In my case, the adenoma showed up on the nuclear scan. So they knew there was one minimum. When they checked the PTH at 15 minutes after it was removed and 30 minutes, it kept dropping so there was a high chance that there was only one. Some surgeons will look at all 4 to see if there are others that didn't show on the scan. The risk with that is causing unnecessary scar tissue. There are 2 schools of thought and I trusted my surgeon that he thought it was best to only check the one that showed on the scan. There are instances when they don't show up and then they operate and "go fishing".

If your calcium is high and your PTH is high, there is only one cause. Hyperparathyroidism. There is only one cure, surgery. There are no medications that will make you better. None.

When I talked to the Endo at Mayo, I expressed my frustration with my PCP at not catching it for many years. He said it is a common belief for PCPs to want to wait for the calcium to go higher. With hyperparathyroidism, there is no "higher". For women above 55, anything above 10.0 is considered high. The labs most times will have a 8.5 – 10.3 reference range. For sure, anything above the reference range is "High" and you need to have your PTH and Calcium tested in the same blood draw. That is also very important. In a 3 month period, my calcium ranged from 9.9 – 11.3.

When you have the adenoma removed, you are cured. You no longer have hyperparathyroidism. I felt SO bad before the surgery. I lost 40 pounds, I had no appetite, nausea, brain fog, extreme bone pain, was tired, thirsty, frequent urination, hair loss, really cranky, anxious, the symptoms just go on and on. My husband noticed a difference when I came up from the recovery room. I ate a full supper that night and it tasted good. I was back on the treadmill 4 days later and walked several miles. I was the energizer bunny.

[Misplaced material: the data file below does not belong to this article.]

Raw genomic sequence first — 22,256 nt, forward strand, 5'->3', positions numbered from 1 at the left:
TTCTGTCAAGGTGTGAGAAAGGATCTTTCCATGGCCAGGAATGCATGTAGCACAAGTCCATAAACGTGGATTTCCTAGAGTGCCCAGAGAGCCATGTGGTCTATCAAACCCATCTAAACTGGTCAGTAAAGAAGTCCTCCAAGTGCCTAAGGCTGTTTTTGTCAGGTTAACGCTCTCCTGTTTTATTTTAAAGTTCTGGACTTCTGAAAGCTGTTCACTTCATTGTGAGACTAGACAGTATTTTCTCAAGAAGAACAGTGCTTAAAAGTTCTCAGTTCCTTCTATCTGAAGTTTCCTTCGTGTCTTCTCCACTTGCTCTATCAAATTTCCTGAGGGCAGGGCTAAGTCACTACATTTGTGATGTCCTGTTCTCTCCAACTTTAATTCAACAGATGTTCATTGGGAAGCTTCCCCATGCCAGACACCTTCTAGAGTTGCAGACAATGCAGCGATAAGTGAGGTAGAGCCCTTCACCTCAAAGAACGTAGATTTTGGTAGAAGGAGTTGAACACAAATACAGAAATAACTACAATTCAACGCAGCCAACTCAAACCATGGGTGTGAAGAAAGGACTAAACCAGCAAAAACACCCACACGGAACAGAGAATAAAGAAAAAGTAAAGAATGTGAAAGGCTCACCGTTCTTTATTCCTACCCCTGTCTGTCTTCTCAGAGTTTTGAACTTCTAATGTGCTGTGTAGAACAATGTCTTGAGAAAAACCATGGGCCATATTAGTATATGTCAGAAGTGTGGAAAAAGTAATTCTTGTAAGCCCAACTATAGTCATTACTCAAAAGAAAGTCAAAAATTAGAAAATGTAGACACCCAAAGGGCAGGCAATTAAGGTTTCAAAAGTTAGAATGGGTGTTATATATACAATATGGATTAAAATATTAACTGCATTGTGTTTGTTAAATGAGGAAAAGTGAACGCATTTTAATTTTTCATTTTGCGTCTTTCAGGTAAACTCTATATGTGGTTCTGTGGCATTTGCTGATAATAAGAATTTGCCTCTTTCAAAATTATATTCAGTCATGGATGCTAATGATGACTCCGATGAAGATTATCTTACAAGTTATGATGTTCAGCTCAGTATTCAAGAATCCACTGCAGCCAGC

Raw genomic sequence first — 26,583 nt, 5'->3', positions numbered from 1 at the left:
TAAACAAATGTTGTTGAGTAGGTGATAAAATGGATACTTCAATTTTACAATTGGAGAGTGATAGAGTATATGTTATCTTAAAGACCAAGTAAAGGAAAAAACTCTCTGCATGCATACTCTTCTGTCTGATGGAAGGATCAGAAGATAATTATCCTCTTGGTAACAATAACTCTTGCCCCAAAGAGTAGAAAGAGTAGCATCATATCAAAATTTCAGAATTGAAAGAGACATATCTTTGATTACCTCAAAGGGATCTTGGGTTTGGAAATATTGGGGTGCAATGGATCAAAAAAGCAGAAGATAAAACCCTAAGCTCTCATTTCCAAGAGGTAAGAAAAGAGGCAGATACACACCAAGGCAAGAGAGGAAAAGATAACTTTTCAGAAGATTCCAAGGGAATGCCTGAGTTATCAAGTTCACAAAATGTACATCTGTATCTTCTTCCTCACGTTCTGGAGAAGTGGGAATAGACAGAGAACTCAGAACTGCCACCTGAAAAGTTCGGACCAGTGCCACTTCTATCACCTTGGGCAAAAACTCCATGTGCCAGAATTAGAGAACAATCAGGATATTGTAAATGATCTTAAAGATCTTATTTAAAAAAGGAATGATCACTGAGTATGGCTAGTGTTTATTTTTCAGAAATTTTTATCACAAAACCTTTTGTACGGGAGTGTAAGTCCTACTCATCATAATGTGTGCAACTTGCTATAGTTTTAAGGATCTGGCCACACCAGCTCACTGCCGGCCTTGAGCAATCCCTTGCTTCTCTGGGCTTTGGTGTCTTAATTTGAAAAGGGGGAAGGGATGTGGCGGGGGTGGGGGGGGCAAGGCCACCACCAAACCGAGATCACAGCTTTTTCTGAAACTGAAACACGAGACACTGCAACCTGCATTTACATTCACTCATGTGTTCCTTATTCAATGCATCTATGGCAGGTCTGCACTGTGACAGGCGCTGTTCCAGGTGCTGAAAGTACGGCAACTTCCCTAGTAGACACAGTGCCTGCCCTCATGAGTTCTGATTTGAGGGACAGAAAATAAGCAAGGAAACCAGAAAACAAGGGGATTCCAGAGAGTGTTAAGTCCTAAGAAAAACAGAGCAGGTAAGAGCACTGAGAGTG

My recommendation for others is to watch their calcium. If it is high, above 10, ask for the PTH and calcium to be tested in the same draw. Don't wait. They may want to check the Vit D. My PCP wanted to check that and have me on Vit D supplements if needed. When my Vit D was tested at Mayo, it was normal so that wasn't a factor. I did change to a younger PCP and he is very knowledgeable about this. Other younger doctors that I have encountered have been also. So I think the medical schools are doing a better job in educating their students. Hyperparathyroidism is actually pretty common and very much undiagnosed.

I have done tons of research on this. I am by no means an expert, but I have lived through the experience and am on the "Other side". Please ask any questions and I will do my best to answer them. Mayo Clinic does a very good job with their online explanation of it. It was the first place I looked at when I had my initial diagnosis.